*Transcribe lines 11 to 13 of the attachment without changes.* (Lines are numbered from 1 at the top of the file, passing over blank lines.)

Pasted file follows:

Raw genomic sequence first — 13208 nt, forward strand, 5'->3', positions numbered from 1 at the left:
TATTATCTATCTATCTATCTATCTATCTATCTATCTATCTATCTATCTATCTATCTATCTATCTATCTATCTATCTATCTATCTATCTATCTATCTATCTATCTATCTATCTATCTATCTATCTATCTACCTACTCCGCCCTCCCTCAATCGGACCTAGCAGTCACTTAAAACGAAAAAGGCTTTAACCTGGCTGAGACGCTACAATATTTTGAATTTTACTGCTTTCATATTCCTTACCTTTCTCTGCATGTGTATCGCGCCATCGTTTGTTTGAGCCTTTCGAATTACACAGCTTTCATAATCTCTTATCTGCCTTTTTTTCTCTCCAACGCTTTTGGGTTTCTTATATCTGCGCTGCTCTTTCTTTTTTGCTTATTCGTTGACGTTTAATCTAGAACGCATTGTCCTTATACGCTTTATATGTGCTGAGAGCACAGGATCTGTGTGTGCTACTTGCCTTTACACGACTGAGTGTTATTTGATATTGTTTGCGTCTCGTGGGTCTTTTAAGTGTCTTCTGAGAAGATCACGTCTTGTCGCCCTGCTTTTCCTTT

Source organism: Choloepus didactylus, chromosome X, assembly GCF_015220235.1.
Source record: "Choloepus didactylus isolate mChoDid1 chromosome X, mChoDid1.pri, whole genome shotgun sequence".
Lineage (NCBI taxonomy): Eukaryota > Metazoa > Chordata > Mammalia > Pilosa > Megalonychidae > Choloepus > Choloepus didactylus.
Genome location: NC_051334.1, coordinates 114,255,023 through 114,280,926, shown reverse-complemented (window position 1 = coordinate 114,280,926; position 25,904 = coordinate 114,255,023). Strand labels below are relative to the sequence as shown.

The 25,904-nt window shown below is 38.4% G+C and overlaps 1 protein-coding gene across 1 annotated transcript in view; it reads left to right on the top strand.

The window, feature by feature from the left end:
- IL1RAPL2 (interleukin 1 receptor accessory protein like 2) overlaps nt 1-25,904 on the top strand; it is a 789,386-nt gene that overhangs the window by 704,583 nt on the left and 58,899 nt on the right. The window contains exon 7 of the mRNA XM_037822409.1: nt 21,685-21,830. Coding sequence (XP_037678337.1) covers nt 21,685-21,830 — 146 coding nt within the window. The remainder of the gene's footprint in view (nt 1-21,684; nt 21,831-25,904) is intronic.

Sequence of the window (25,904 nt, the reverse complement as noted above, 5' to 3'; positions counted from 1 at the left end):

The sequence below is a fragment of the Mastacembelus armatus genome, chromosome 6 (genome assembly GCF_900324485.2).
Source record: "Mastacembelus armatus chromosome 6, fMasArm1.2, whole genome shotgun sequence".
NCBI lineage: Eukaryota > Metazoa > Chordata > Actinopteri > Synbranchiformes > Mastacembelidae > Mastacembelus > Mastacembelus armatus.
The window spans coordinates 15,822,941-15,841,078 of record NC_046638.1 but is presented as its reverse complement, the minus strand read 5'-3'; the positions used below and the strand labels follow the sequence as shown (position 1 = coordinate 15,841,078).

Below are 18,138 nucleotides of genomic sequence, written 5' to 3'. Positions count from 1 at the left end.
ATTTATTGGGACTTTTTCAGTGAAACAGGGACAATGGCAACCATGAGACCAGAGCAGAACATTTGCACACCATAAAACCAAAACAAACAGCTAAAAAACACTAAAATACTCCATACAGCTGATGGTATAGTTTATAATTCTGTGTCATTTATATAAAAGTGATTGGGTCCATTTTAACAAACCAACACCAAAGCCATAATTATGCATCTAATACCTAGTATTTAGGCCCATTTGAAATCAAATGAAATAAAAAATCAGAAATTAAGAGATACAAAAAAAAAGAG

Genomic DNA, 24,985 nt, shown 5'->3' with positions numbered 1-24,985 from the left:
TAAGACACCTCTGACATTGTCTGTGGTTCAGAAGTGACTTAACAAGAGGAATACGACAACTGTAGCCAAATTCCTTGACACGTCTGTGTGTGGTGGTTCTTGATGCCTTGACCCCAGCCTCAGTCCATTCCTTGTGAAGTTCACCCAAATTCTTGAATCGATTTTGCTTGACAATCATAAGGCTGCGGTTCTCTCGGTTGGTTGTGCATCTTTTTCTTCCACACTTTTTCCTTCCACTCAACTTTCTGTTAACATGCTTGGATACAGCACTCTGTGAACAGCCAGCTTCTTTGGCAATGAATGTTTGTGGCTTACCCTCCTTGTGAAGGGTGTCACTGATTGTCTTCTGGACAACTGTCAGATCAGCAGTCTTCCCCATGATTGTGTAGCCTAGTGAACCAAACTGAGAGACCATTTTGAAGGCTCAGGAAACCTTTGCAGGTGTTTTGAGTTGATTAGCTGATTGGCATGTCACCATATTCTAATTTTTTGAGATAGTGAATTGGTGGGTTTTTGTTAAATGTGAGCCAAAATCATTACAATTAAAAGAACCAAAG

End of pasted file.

The sequence below is a fragment of the Mastacembelus armatus genome, chromosome 6 (genome assembly GCF_900324485.2).
Source record: "Mastacembelus armatus chromosome 6, fMasArm1.2, whole genome shotgun sequence".
NCBI lineage: Eukaryota > Metazoa > Chordata > Actinopteri > Synbranchiformes > Mastacembelidae > Mastacembelus > Mastacembelus armatus.